There are games when Steph Curry strives to do a little more than “lock in,” as stated in his pregame ritual, games in which the competitor within yearns to make both primary and secondary statements.
Win the game. And also annihilate his individual opponent.
Such a game is on the schedule Thursday night, when the Warriors face the Suns in Phoenix. The marquee might as well say “Steph Curry vs. Chris Paul: A Clash of Future Hall of Famers.”
These two have history. Oh, do they have history. And no matter how many times Paul changes his jersey, most of it favors Curry.
Curry and the Warriors were 21-10 (playoffs included) against Paul’s “Lob City” Clippers. In the years since Curry’s 2012 right ankle surgery, his personal record against Paul, postseason included, is 26-18.
Yet Paul, who entered the NBA four years earlier, is widely considered the league’s “Point God,” the standard for the position. This probably is accurate, if the exalted title is defined by assists and floor generalship.
While Curry’s reputation is that he is a wickedly charming entertainer, thrilling fans and killing the hopes of opponents with an avalanche of 3-pointers, the reputation that clings to Paul is that he is best at making his teammates better, the traditional role of a point guard.
As if Curry does not.
Has anyone since prime Michael Jordan made each of his teammates better simply by being on the court? Curry’s presence gets the best out of Draymond Green and Klay Thompson. Got the best out of Kevin Durant. As marvelous as KD is on his own, the highest field-goal percentage of his career came in his first season as a Warrior. The highest effective field-goal percentage -- which takes into account the magnitude of 3-pointers -- of his career came in his first season with the Warriors, the second-highest in the following season.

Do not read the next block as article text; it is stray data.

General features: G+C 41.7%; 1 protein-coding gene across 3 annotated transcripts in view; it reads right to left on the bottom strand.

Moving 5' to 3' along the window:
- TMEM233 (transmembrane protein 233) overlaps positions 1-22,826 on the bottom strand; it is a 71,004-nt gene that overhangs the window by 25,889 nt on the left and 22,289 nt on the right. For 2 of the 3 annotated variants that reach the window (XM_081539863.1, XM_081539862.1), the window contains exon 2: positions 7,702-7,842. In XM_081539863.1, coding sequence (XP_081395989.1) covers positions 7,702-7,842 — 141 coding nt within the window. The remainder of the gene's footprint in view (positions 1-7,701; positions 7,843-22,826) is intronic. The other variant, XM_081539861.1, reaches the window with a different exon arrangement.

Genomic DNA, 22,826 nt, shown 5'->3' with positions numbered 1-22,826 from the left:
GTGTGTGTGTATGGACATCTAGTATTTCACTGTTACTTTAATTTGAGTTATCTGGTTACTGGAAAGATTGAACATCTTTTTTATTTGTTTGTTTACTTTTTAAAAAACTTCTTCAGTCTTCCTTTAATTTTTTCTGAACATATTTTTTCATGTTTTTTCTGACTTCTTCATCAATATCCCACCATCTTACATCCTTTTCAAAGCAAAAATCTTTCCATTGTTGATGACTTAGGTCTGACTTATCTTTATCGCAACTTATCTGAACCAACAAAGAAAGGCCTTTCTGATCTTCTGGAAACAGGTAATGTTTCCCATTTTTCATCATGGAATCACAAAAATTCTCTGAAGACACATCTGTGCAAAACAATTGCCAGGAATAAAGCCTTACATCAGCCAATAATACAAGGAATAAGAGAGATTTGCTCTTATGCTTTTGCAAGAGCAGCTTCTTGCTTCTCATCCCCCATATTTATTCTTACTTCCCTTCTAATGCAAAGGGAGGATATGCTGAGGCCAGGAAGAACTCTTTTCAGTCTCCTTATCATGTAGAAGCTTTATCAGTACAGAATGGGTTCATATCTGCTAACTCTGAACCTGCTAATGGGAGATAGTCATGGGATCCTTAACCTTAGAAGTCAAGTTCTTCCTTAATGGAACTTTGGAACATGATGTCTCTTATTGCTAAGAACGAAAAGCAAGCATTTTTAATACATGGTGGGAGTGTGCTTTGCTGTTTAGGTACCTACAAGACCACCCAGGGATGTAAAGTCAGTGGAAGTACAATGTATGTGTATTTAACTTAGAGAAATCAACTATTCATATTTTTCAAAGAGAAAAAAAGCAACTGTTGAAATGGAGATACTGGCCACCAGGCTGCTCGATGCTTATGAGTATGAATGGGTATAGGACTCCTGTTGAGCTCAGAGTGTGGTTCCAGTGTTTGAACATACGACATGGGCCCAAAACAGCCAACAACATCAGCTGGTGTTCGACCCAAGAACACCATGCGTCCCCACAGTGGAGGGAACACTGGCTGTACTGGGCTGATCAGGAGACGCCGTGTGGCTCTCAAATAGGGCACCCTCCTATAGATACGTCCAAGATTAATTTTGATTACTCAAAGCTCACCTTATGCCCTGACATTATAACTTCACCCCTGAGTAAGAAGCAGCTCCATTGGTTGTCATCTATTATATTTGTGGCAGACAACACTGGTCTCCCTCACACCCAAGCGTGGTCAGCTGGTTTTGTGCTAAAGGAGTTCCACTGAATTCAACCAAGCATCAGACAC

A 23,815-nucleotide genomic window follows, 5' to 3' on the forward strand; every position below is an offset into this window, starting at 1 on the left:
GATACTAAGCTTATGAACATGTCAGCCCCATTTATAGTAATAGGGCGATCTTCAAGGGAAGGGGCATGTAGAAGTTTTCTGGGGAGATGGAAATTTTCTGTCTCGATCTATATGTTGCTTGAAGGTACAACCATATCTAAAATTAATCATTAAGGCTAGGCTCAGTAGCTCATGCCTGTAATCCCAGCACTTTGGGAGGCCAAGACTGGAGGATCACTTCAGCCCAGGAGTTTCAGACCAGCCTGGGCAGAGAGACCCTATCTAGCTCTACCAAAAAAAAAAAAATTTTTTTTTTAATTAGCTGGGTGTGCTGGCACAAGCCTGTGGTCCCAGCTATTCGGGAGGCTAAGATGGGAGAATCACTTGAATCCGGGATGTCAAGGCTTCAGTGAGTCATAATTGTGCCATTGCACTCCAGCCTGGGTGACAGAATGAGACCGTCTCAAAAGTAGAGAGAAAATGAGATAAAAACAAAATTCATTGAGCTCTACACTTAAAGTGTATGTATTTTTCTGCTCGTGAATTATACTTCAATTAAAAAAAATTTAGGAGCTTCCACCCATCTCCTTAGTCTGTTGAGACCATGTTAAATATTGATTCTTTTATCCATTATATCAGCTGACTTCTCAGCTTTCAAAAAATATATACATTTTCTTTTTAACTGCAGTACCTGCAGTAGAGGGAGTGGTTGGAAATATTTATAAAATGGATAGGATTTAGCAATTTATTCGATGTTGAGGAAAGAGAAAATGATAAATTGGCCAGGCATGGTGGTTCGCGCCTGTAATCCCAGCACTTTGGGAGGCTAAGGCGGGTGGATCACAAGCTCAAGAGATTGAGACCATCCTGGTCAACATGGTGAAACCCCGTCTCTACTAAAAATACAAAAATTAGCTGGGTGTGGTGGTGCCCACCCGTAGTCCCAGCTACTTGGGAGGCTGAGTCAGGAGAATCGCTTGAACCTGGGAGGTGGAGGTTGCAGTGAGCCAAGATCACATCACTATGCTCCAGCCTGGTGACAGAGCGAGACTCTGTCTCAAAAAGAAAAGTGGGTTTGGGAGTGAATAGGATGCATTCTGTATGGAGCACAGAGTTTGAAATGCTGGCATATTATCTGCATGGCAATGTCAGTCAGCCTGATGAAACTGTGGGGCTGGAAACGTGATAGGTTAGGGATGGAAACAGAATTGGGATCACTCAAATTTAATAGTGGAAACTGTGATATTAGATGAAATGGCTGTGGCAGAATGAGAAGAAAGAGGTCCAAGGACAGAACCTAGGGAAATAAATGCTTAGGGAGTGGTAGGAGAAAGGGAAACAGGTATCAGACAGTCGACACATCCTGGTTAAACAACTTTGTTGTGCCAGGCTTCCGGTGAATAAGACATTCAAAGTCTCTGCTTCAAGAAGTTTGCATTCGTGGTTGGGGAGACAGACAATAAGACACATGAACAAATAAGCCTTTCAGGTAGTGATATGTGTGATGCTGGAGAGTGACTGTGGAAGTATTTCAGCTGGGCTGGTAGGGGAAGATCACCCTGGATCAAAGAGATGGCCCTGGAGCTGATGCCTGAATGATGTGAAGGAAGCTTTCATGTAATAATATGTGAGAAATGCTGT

The latest to receive profound benefit from Curry’s presence is Andrew Wiggins, who through 18 games this season is blowing away his norms across the shooting spectrum: Field-goal percentage, 3-point percentage and effective field-goal percentage.
Wiggins is aware that the improved efficiency in his game is influenced by the Steph Effect.
“It makes life easier, because it opens up the floor for everybody,” Wiggins said a couple weeks ago. “All the focus is on him, and he's coming down, he's making shots that you'd be like 'Whoa.' It's not a lot of shots he can't make. As soon as he steps over (the half-court line), he's a threat.
“He causes a lot of attention.”
David West is a basketball scholar of sorts, able to articulate similarities and subtle differences among players. As someone who was teammates with both, six seasons with Paul and two with Curry, West is able to offer a comparison based on first-hand experience.
“Steph is a different animal in terms of his approach to the offensive side of the ball and how dynamic he is, with his ability to change the game -- not just the game he’s playing but how we perceive the game,” West explained a couple years ago. “When Chris came in the league, there were so many established point guards, and he was a part of that crop that was supposed to carry the mantra on.
“Steph came in and just created his own space.”
Curry’s space is different from that of Paul. They each understand that. They each respect that.
But that’s why it can be difficult for the casual fan to fully appreciate Curry.
They know what Paul is because they’ve seen it before and his game, at its best, represents the highest levels of what has been familiar the existence of the NBA.
Curry is unlike anything to enter the league. There are echoes of Steve Nash (creativity) and Ray Allen (shooting) and Isiah Thomas (ballhandling) and Larry Bird (competitive cruelty). It’s a ridiculous package even before including the deep shooting swiped from the Harlem Globetrotters handbook.
Curry vs. Paul is more than Curry using ball-handling wizardry to spin Paul off balance. It is, in essence, traditional vs. evolved, the best of what is vs. the best of what can be. A clash of styles that often makes for blissful viewing.